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ERIC Number: EJ747480
Record Type: Journal
Publication Date: 2006-Nov
Pages: 11
Abstractor: Author
Reference Count: N/A
ISBN: N/A
ISSN: ISSN-0145-2134
The Discovery Process: What Mothers See and Do in Gaining Awareness of the Sexual Abuse of Their Children
Plummer, Carol A.
Child Abuse & Neglect: The International Journal, v30 n11 p1227-1237 Nov 2006
Objective: The aim of this study was to explore how mothers discovered that their children had been sexually abused. The exploration included learning from whom or in what ways mothers learned about the abuse, whether there were prior suspicions, if actions were taken to determine likelihood of abuse, and the barriers to recognizing abuse. Method: An exploratory survey of 125 nonabusive mothers of sexually abused children in three clinical sites was used. The sample included primarily Caucasians and African-Americans in a Midwestern state. A focus group study was used to develop the instrument. The survey was analyzed using descriptive statistics. Results: Mothers first came to learn of sexual abuse from a verbal report (42%) or behaviors (15%) of their victimized child. Almost half of the mothers had a sense that something was "not quite right" prior to knowing about the abuse. Mothers took many actions to try to clarify what was occurring including talking with their child (66%) or watching things more closely (39%). Evidence most convincing mothers of the abuse included child's disclosure (74%), child's behavior (66%), and child's emotions (60%). Factors increasing uncertainty included denial by the abuser (21%). Conclusions: This exploratory study provides initial data on how mothers come to learn of and believe the sexual abuse of their children. Educating mothers about effective ways to explore suspicions and weigh the evidence for or against abuse may enhance maternal protection and expedite investigations.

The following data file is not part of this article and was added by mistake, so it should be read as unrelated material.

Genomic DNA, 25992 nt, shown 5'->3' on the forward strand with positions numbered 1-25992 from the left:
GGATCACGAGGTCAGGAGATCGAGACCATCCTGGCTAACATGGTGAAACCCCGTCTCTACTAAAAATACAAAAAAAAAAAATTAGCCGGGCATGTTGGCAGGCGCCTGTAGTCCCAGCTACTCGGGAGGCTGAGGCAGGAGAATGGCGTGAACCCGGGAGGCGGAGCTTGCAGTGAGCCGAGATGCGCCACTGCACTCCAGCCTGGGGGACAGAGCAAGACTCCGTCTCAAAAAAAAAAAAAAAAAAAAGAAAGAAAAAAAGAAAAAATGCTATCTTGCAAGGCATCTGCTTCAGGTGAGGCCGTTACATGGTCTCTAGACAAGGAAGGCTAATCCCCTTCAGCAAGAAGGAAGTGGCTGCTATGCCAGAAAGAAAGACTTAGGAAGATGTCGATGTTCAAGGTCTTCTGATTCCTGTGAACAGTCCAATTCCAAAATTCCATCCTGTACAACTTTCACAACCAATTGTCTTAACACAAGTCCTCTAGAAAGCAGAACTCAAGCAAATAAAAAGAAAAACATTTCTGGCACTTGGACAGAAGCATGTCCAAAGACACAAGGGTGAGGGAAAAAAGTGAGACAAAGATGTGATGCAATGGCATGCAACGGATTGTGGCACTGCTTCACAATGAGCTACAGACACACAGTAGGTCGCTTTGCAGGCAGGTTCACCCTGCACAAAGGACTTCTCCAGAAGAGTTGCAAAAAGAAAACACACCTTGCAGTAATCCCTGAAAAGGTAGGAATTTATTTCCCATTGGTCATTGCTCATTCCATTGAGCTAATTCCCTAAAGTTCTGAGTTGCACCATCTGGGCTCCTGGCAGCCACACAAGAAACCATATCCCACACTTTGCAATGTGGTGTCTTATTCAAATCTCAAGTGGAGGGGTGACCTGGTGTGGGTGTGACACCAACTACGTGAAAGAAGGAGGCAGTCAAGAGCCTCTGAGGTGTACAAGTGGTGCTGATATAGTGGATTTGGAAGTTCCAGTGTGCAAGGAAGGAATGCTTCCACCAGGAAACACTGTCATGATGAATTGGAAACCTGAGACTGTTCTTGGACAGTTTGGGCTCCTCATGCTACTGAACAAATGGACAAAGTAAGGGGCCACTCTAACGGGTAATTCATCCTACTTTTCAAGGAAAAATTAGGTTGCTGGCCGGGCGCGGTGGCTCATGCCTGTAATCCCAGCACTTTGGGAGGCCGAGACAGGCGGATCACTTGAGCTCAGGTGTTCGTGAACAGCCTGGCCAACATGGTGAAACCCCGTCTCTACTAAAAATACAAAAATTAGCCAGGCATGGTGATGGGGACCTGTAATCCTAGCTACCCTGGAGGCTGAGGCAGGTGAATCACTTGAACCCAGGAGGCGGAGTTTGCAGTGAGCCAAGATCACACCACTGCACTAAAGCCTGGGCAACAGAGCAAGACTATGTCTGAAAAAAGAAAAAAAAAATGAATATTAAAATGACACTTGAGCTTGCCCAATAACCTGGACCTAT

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Publication Type: Journal Articles; Reports - Research
Education Level: N/A
Audience: N/A
Language: English
Sponsor: N/A
Authoring Institution: N/A